Gov. Gretchen Whitmer wrote a letter addressed to Michigan legislative leaders, asking for three pieces of major legislation -- a $100 million stimulus package, a COVID-19 aid to hospitals and nursing homes, and a boost to unemployment benefits.
Whitmer's Letter to Legislature
Gov. Whitmer has consistently asked for federal help with a response from the White House. She expects the relief plan to be approved when she returns to a session with state legislators during December.
The Democratic governor requested to leaders of the Republican-controlled Legislature for the state-based stimulus program that she stated "will provide direct financial support to the families and small businesses that have been hit hardest by the pandemic," reported ABC 12.
Her letter comes as legislators are slated for a return to session on Tuesday until December 17. Congress has been occupied with negotiations over potentially billions of dollars in emergency COVID-19 aid.
The request includes proffering "direct financial support" to struggling small businesses and families. In the letter sent on Wednesday to legislative leaders, she proposed the Legislature pass a pandemic economic aid package amid the three-week lame-duck session slated to commence on Tuesday in Lansing.
The governor remarked the $100 million stimulus plan could be in place of additional federal aid from Congress. Since June, over a second stimulus after the CARES Act, the Congress has been in a stalemate that contributed over $2 trillion into the economy amid the first wave of pandemic-induced business closings, reported Crain's Detroit.
Whitmer wrote in the letter, "It is crucial for us to come together now to pass a targeted, state-based economic stimulus plan of up to $100 million that will provide direct financial support to the families and small businesses that have been hit hardest by the pandemic."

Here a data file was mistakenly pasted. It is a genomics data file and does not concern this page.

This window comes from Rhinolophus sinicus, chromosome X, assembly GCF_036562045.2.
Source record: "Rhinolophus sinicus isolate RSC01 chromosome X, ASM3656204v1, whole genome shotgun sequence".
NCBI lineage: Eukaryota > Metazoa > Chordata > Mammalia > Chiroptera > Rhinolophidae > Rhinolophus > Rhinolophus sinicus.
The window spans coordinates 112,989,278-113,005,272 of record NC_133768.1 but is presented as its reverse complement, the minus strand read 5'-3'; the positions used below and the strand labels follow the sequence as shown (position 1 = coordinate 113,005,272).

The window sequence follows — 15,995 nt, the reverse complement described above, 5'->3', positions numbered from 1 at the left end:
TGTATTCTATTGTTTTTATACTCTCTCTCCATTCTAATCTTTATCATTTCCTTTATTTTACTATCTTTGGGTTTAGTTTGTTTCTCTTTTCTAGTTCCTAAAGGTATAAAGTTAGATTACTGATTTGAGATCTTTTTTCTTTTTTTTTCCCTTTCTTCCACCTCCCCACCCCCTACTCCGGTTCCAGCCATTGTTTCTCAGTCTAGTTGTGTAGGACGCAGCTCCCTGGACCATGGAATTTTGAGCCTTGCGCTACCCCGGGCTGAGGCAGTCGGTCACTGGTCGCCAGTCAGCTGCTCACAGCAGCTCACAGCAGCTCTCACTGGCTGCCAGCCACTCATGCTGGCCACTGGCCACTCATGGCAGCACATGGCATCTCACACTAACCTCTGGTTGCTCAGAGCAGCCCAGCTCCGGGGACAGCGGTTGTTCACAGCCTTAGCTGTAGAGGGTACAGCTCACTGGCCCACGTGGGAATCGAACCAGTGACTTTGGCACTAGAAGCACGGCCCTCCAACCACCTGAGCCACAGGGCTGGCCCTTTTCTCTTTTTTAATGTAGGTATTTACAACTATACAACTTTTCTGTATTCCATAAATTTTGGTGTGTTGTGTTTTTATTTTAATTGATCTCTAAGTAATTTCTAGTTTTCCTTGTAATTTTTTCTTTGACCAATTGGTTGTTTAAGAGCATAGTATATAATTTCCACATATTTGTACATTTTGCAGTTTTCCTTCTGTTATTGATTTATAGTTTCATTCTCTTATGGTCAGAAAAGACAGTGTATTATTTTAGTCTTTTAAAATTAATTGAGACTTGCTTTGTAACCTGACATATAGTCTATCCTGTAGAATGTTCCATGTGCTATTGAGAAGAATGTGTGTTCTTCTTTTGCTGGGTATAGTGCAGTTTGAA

The governor prompted the Legislature to pass a permanent extension of unemployment benefits as they would expire after the holidays and to bolster the weekly benefit and broaden Michigan's Workshare program.
The state government has already made temporary moves in requiring face masks and shields in public, limiting indoor gatherings, and protecting workers. Still, she wrote that there is more that Legislature could do.
Whitmer wrote, "Passing legislation to require masks in public - which received bipartisan support this week - would greatly improve compliance, assist law enforcement, and help slow the spread of COVID-19," reported M Live.
According to Republican leaders, they have spoken directly with President Donald Trump at the White House last week regarding the COVID-19 relief plan but refused to provide details.
Whitmer did not mention whether the package could impact taxes.
In Michigan, the number of confirmed cases of novel coronavirus rose to 341,941. New cases that have been recorded were 17,162 in the last three days.
She also noted that it is unclear what shot such a plan could have as Michigan faces an up to $1 billion budget shortfall next fiscal year.
According to a Democrat on the Senate Appropriations Committee, state revenues have been coming in beyond projections. However, the Michigan Chamber of Commerce, which could have an expanded influence on the political process, suggested lawmakers restrain aid if the governor extends a three-week closing of many businesses.
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